The Art of Listening


Copyright: Jon Stegenga, Humanizing Through Story

Did you watch the news story?  It was covered on every channel and from every political bias.  Depending on the slant of our chosen news source, we all started getting angry with another group of people or what those people represent.  We all started to get mad at the “other side.”

The story I am referring to centered on an exchange between a Catholic School boy and a Native American activist.  Kentucky’s Covington High School took some students to March in the Rally for Life event that took place in Washington D.C. The group of students found themselves the focus of a couple of incidents. First there was a black religious sect who verbally assaulted the students and then a Native American activist engaged the students while singing and beating a drum.

I’m not interested in assigning blame or even stating a political opinion in this venue.

There was a great deal wrong with the story, and the media manipulated the information to give us the stories they felt we wanted to hear.  It created sadness for sure, but that’s not why I bring this up.


I have a growing concern these days.  It’s not the media or the divide between political parties or the role of social media to incite emotion.  My concerns are closer to home.

I wonder if as a society we are losing the ability to listen.

Maybe at first that doesn’t concern you.  In this age where we value making statements, where our desire is to be heard above all else; we might overlook a warning flag about listening.  But what if we play this out?


If we lose the art of listening then we are dangerously close to losing our ability to be taught.  After all, can you teach someone who does not listen? And if we lose the ability to listen and the ability to be taught, then guess what?  We have lost our ability to learn.  Can one learn without listening or being taught?

Can you imagine being in a society that has lost our ability to learn?  What a mess.

Do you know when I have a difficult time listening?  When I think I already know everything on the topic.  When I become so prideful about what I know, nobody can tell me anything on that topic.  Or when my pride is so strong, I would rather attack you than hear from you.


In the story cited above, everybody came to the table with an agenda, with an opinion.  Nobody wanted to listen but everybody wanted to be heard.  Even more than being heard, everybody wanted to be viewed as right and the only “win” in the situation was for agreement to take place.


Honestly, I am not sure I agree with any of the people in the story that dominated our news cycle last week.  So if I would have been present, all parties could have yelled at me. Again, my point isn’t to embrace a political position in our current climate but about learning to embrace a listening position.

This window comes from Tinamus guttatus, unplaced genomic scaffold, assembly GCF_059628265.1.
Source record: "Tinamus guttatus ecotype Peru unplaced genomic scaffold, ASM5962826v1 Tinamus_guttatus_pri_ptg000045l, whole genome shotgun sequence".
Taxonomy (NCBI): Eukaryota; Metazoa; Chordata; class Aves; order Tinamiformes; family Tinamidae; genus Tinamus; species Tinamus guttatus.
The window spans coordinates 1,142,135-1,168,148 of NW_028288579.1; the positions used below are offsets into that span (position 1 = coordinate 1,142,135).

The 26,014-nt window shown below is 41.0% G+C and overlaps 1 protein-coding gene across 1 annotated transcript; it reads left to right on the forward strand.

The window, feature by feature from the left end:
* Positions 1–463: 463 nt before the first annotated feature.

So in an effort to listen better a set of guidelines might be helpful.

1.  Listening is the most effective form of communication.

Communication is not just about hearing the words being said, it is about understanding the emotions and the reasons, the context of what is being said.  It is about listening so intently that we can discern effectively.  Listening is how we truly begin to unpack the motives, hurts, and insecurities of those who are talking.

2.  Silence does not mean agreement.

The hardest thing in the world is to be right and not hurt anybody with it.


It is okay to live in a relationship where someone is wrong.  You do not have to agree on all things, even on most things, in order to stay in a relationship.  Sometimes one of the best strategies is just to remain silent.  Walk away knowing you have just been given a gift of understanding a little more about the person you do no agree with.


Romans 12:18 (NIV84) 18 If it is possible, as far as it depends on you, live at peace with everyone.


Sometimes, this is best done in silence.

3.  Agreeing to disagree is a good play.

This is not a competition. You don’t have to convert people to your opinion and the one with the greatest number of converts doesn’t win. If you cannot disagree with someone and still keep a good relationship with each other, then how is that relationship like Jesus?  Jesus had relationships with all kinds of people who disagreed with him, lived counter to his teachings, and didn’t believe he was who he said he was.  And yet, he was able to relate to a wide variety of people.

I was in a political conversation the other day.  That is always dangerous! I did not agree with the perspective of the person speaking.  I didn’t agree with the statistics cited, the political reasoning shared or the criticism of the party I tend to align with.   It was one of those conversations where it was evident we were getting our news from different sources. But I listened. I wasn’t asked what I thought or what my opinion was.  I just listened.  When the diatribe was over I was grateful for the insight I gained.  I left the conversation unconvinced of their political opinions but I learned a great deal about what was important to that person.

So what would you add to the listening guidelines? 
How can you be better at listening? 
Where are the places your listening goes off the rails?

Romans 14 is a great illustration of learning to listen.  It is an entire chapter of disagreements between people who believe. 

Do you know how the chapter begins, the first words out of Paul’s pen?

Romans 14:1 (NRSV) Welcome those who are weak in faith, but not for the purpose of quarreling over opinions.

See you Sunday! 
Pastor Tom Harding